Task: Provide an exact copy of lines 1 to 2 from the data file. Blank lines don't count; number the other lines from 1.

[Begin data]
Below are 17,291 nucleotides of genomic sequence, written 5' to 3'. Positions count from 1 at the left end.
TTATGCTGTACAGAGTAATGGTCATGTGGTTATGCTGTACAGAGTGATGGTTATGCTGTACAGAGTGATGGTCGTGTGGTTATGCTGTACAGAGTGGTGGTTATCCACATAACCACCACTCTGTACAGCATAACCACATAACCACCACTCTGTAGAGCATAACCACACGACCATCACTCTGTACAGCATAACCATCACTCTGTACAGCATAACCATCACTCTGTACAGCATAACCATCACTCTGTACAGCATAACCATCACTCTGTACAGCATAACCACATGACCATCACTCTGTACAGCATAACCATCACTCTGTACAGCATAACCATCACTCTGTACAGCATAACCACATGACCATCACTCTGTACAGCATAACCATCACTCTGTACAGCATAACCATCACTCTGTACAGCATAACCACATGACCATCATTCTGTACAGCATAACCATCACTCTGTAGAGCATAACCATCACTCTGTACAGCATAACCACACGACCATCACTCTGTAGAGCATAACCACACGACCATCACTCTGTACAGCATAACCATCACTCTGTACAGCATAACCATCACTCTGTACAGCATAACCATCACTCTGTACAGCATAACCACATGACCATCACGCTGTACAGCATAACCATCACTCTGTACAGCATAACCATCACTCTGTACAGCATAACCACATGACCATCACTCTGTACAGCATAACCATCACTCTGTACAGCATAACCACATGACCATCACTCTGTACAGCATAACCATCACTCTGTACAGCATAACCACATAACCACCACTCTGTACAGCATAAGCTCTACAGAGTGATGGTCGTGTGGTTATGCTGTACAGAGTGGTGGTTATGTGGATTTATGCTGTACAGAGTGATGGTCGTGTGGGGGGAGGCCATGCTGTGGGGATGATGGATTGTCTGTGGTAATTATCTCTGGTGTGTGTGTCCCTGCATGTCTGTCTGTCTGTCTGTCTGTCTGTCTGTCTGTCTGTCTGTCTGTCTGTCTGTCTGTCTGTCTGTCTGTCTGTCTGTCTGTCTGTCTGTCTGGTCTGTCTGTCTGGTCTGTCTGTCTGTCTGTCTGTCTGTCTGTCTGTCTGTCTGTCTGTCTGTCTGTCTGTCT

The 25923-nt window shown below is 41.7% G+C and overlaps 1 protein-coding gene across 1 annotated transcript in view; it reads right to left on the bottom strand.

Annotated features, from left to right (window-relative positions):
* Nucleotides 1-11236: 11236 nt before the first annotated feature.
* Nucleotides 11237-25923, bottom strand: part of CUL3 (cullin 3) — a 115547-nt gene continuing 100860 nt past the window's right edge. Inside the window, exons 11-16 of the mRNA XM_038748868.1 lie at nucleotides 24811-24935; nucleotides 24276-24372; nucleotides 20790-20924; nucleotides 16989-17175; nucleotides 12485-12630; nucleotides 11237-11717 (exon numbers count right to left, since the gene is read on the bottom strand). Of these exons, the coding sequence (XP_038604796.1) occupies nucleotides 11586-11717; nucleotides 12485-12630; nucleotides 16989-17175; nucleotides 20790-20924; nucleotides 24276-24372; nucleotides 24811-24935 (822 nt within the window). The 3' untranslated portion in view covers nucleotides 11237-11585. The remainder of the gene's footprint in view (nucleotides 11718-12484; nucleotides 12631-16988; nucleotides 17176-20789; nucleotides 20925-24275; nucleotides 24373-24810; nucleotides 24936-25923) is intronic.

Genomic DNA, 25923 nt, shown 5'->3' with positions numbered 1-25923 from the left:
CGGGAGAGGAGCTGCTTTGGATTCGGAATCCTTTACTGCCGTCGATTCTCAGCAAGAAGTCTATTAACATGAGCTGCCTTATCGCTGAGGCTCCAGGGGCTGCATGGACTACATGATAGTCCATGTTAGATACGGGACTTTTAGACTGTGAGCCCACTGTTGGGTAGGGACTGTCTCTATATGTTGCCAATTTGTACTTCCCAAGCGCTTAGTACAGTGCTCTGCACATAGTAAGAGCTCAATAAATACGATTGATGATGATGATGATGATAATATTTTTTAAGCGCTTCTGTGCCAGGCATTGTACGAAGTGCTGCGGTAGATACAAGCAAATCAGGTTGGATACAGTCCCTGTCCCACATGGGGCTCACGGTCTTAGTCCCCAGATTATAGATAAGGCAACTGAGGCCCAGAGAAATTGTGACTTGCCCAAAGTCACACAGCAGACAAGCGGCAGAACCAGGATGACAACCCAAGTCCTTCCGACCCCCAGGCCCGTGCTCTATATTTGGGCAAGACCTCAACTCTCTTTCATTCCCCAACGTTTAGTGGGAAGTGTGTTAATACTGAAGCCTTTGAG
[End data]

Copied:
Below are 17,291 nucleotides of genomic sequence, written 5' to 3'. Positions count from 1 at the left end.
TTATGCTGTACAGAGTAATGGTCATGTGGTTATGCTGTACAGAGTGATGGTTATGCTGTACAGAGTGATGGTCGTGTGGTTATGCTGTACAGAGTGGTGGTTATCCACATAACCACCACTCTGTACAGCATAACCACATAACCACCACTCTGTAGAGCATAACCACACGACCATCACTCTGTACAGCATAACCATCACTCTGTACAGCATAACCATCACTCTGTACAGCATAACCATCACTCTGTACAGCATAACCATCACTCTGTACAGCATAACCACATGACCATCACTCTGTACAGCATAACCATCACTCTGTACAGCATAACCATCACTCTGTACAGCATAACCACATGACCATCACTCTGTACAGCATAACCATCACTCTGTACAGCATAACCATCACTCTGTACAGCATAACCACATGACCATCATTCTGTACAGCATAACCATCACTCTGTAGAGCATAACCATCACTCTGTACAGCATAACCACACGACCATCACTCTGTAGAGCATAACCACACGACCATCACTCTGTACAGCATAACCATCACTCTGTACAGCATAACCATCACTCTGTACAGCATAACCATCACTCTGTACAGCATAACCACATGACCATCACGCTGTACAGCATAACCATCACTCTGTACAGCATAACCATCACTCTGTACAGCATAACCACATGACCATCACTCTGTACAGCATAACCATCACTCTGTACAGCATAACCACATGACCATCACTCTGTACAGCATAACCATCACTCTGTACAGCATAACCACATAACCACCACTCTGTACAGCATAAGCTCTACAGAGTGATGGTCGTGTGGTTATGCTGTACAGAGTGGTGGTTATGTGGATTTATGCTGTACAGAGTGATGGTCGTGTGGGGGGAGGCCATGCTGTGGGGATGATGGATTGTCTGTGGTAATTATCTCTGGTGTGTGTGTCCCTGCATGTCTGTCTGTCTGTCTGTCTGTCTGTCTGTCTGTCTGTCTGTCTGTCTGTCTGTCTGTCTGTCTGTCTGTCTGTCTGTCTGTCTGTCTGTCTGGTCTGTCTGTCTGGTCTGTCTGTCTGTCTGTCTGTCTGTCTGTCTGTCTGTCTGTCTGTCTGTCTGTCTGTCT